Collin Canright
Collin Canright

I may be late to the party on this one, but it's a great post and discussion, and here's my 2 cents against and for self publishing, as I do play both sides of the fence. We produce books for authors to self publish, but guess what. . . The main reason we do it is so that an author has something--sales--to take to an agent or major publisher. Yes, major publishers are slow. Yes, their business model is archaic to say the least. Yes, they require most authors to do their own marketing. Yes, there are exceptions. Yes, yes, but: major publishers know how to get books in stores (still relevant) and libraries, and they know their business. Yesterday I saw back-cover copy written by a major publisher for an author I work with. It was great, perfectly tuned and targeted. The author could not have written it that way, nor could I have. I may decide to do my own book, and I likely will self publish. But I'll do it to ultimately get the credibility and support of a major publisher.

 

JimKukral
JimKukral

My first big book was trad published too. But not having the stats absolutely killed me. You can't tell me how many Kindle books I sold at least? Really? Forget it. I am self-pubbing now and haven't looked back. 7 books later.

 

Jim F. Kukral

http://www.authormarketingclub.com

Soulati | Hybrid PR
Soulati | Hybrid PR

I always marvel at your ability to do all this and still be as responsive to your community and pingbacks and comments elsewhere; your business; your team; your family...and, uhmm, yourself. 

 

The chicken and the egg is, however, how do you know your content is good enough for a publisher? 

Latest blog post: This Business of Breasts

NetMinds
NetMinds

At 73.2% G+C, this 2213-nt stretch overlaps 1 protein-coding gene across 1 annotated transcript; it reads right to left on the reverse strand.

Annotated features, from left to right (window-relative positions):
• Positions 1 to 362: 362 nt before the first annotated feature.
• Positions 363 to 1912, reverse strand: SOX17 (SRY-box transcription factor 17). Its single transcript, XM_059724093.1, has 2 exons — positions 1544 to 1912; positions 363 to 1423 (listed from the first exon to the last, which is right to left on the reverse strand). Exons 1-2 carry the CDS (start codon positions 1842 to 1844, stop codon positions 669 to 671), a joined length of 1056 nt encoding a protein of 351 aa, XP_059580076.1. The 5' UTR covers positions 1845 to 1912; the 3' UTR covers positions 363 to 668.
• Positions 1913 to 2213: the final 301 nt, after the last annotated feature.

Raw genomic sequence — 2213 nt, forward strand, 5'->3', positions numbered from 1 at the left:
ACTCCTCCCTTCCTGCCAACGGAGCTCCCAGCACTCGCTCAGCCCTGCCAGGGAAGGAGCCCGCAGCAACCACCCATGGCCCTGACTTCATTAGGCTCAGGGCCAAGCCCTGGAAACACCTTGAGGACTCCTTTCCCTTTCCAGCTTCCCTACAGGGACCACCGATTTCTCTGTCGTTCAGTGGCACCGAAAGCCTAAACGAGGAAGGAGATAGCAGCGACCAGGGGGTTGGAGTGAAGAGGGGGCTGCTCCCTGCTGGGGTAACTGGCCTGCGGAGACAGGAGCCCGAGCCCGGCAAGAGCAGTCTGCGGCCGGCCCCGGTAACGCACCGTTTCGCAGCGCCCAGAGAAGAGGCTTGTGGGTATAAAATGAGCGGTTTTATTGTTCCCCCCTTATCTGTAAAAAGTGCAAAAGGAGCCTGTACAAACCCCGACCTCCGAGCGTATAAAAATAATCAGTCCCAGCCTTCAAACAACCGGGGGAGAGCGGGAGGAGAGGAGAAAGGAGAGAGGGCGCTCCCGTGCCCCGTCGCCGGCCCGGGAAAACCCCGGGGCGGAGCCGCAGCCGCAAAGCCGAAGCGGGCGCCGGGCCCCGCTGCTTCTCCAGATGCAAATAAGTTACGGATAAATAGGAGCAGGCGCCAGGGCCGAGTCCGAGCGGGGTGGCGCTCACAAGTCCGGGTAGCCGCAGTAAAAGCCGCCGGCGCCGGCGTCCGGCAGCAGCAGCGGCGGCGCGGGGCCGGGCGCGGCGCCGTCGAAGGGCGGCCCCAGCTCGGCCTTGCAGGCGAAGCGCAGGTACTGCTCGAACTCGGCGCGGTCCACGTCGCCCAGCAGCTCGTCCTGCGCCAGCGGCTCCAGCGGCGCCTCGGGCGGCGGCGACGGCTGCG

@mgrimme there is a middle ground... Team publishing. You don't need to sell UR idea or go it alone.

Howie Goldfarb
Howie Goldfarb

Unless you hand write on Papyrus really I mean why would I read anything anyone writes. Must be on Papyrus. And not some synthetic version like @jasonkonopinski writes on. Or that imitation birch Paper @Sean McGinnis uses for his law documents.

Sean McGinnis
Sean McGinnis

(Semi)Serious question. Could it be that you can't access the kindle data because the publisher set up the account? Just wondering out loud here. I have to think there is no way in hell Amazon would not provide that data in this day and age. I smell a channel/silo issue. Perhaps the publisher prefers to provide that data as part of their quarterly update? Or maybe someone didn't press the right button when the account for the book was created?

 

Again, just wondering out loud, since I'm not published and have never seen an Amazon report before.

TerryFallis
TerryFallis

Hey Gini,

 

Congrats on the book! It's a great read. But I feel your pain. It was easier to keep up to date on book sales when I was self-puiblished back in 2007. But since then, I've had a mainstream publisher Random House/McClelland & Stewart and have the same challenge getting timely sales information. But in the end, I much prefer being with a major publisher.

Justjeffpls
Justjeffpls

@ginidietrich Ur kickin this dog around a bit! What's the deal?

jasonkonopinski
jasonkonopinski

I think there could be a fascinating study done on the perception of value and worth with self-published material vs. traditionally published, especially with fiction.  Some literary giants self-published their work: Upton Sinclair, Ezra Pound, Carl Sandberg, James Joyce, Beatrix Potter, Henry David Thoreau, to name a few.  Joyce's magnum opus "Ulysses" was self-published, as was Strunk and White's "Elements of Style". 

 

Of course, the Kindle self-publishing platform does make it easy for mindless dreck to make its way into the market. In some ways, it's exactly what has been said of bloggers. The ease of launching a platform makes it an incredibly competitive space, so you need to understand how to connect with an readership and stand out. 

Latest blog post: The Art of Arting Harder

Joshua Wilner/A Writer Writes
Joshua Wilner/A Writer Writes

So many different directions to go in here. I plan on self publishing my fiction and using my blog to promote it. Part of that is because it is fast, easy and I'll have access to metrics. Some of it is because of the learning opportunities.

 

All of this leads to the discussion about the value of "hiring" or "using" professionals. Company XYZ can do all of their own PR and save the money they would spend on hiring an agency, right.

 

The question is are they really saving money. Is their an advantage to letting the man/woman who is good with people and a strong writer figure out how to handle PR on the fly.

 

It could go either way, couldn't it.